L: What do you look for when purchasing from a new brand?

AF: What they stand for, accreditations, ethical standpoint and their contribution to bettering the environment.
MS: I always look for a story behind a new brand. Being in the business I am, I love to know why people have launched new businesses and why they’re passionate about their particular product or service. It helps to connect with the product on a much deeper level and ensue, I have more trust that it has been lovingly crafted and is quality.
HR: A brand’s values are very important to me. For example where they stand on caring for the environment, their moral and ethical behaviour and a deep respect for artisanal craft.
LT: When I find a new brand that I like I always check their sustainability policy as that is very important to me. If a brand doesn’t have a sustainability policy or is in the process of changing their practices to be most sustainable, I get a little concerned as it’s such a big issue in the fashion industry these days. I also usually like to buy natural fabrics when I can, so I always check the fabrics of anything I am buying first. There are so many brands out there with beautiful clothes so if I can choose a brand that does good, I will.

L: What do you think is most important to consumers in 2021?

AF: Permanence. Thoughtful consumerism, purchasing quality over quantity.
MS: In the current times we’re living in, with shocking events happening across the globe, I believe brands who are doing good in the world are the most loved by consumers. They can actively feel like they’re helping by backing brands who are actually taking steps to fight for the causes they care about.
HR: Transparency, I hope.
LT: Looking and feeling great in what you wear is always important but I really find that sustainability in a brand is becoming the most important thing to consumers in 2021. When we started Tulsi we said from the start that we wanted to use only natural fabrics, ensure our factory workers are paid fair wages and work fair trade hours and to always use recyclable, compostable and natural packaging.


L: What is your biggest pet peeve about purchasing in store as well as online?

AF: I really love physical retail, I believe there is such charm in being fully immersed in the 3-dimensional brand experience. Peeves about it, I can’t say many. Other than thoughtless customer service. Online, again I adore the ease of online shopping. But for the reasons why I love physical retail, there is an absence of human connection, unless very done well.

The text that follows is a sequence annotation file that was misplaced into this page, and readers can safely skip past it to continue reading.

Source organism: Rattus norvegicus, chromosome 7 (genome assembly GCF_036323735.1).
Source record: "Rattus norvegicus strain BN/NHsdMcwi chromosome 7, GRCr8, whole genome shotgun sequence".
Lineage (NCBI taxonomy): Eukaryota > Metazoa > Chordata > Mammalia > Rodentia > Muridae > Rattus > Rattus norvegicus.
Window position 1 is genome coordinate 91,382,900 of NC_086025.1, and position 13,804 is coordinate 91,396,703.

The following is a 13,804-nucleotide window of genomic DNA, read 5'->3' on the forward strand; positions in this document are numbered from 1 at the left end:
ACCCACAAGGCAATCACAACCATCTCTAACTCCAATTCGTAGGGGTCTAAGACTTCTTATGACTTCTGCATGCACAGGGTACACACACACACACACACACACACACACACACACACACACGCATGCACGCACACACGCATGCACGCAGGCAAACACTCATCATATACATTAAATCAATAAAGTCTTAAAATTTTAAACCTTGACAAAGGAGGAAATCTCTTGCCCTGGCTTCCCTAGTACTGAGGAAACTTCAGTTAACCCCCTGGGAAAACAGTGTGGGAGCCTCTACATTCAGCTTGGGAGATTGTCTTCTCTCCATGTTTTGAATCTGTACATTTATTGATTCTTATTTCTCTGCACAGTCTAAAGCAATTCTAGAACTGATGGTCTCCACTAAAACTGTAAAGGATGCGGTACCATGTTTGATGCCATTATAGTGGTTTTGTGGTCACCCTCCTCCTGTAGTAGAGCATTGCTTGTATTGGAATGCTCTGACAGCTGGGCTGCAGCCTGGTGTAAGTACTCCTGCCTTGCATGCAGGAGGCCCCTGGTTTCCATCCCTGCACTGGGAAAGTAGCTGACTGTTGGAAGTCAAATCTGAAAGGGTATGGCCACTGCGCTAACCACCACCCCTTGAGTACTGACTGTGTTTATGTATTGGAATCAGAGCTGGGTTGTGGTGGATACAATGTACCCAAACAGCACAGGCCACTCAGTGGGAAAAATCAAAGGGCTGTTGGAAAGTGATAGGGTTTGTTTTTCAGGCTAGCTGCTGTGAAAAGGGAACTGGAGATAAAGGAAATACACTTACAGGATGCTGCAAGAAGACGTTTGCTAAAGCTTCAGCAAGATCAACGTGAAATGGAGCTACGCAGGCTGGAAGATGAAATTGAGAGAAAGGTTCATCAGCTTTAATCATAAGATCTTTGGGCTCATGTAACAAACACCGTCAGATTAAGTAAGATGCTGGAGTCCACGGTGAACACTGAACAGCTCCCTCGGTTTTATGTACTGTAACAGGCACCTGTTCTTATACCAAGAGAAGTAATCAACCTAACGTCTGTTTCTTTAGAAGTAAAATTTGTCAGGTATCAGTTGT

MS: My biggest pet peeve in store would have to be customer service which is too far to one end of the spectrum, either over the top friendly, or too cold. Being in a store is an experience, and quite often the sales people can either make or break it. Online would have to be a poor website experience. If it’s too hard to checkout or there’s too many marketing pushes and distractions, I’ll abort mission pretty quickly.
HR: Pushy sales assistants or the opposite; being completely ignored also sucks massively, it’s just rude. Online is brilliant, but not being able to physically inspect something you’re about to purchase is an experience that the deep dark web can not yet facilitate.
LT: I love buying in store as you have that instant validation of taking what you bought home with you but living in Byron Bay, I find I have to travel quite far to shop in the stores I love. When buying online my biggest pet peeve is not being able to try something on to make sure I love it on my body before I buy it but that’s why a good refund and exchange policy is important to me when I buy online.


L: Guilty Pleasure – What online purchase can you not say no to?

AF: I think I can be influenced by social media – which potentially can be a trapping for buying things because it reflects the lifestyle of the person of which is the influencer, only to discover it was not a purchase grounded in my needs. But as a category, natural skincare is my weakness.
MS: I can never say no to the latest beauty supplements and products. The promise of glowing skin and killer packaging gets me every damn time.
HR: I always buy books and records online. I definitely prefer visiting the record store or record fairs to truly hunt because it is truly such a thrill to find a rare or original copy of one of your favourite albums or books. But I am impatient so I hunt the internet for things on my wish list. I finally tracked down Nigeria 70 Funky Lagos on vinyl and it arrived yesterday so I am currently in heaven. I am also unhealthily addicted to Booktopia.
LT: Shoes! Because they always look good!

We’re passionate about promoting businesses who are using their platform for good – so we asked the ladies to tell us some brands that they think you need to know about. Below is what they shared. 

Mare Perpetua, Nanushka, Not Wasted, Who Gives A Crap, Worn For Good, Good Citizens, Nagnata, Shades Launay, Marle, She Made Me, Scarlet, Foile, Miyako, Cooke & Kin, Avenue The Label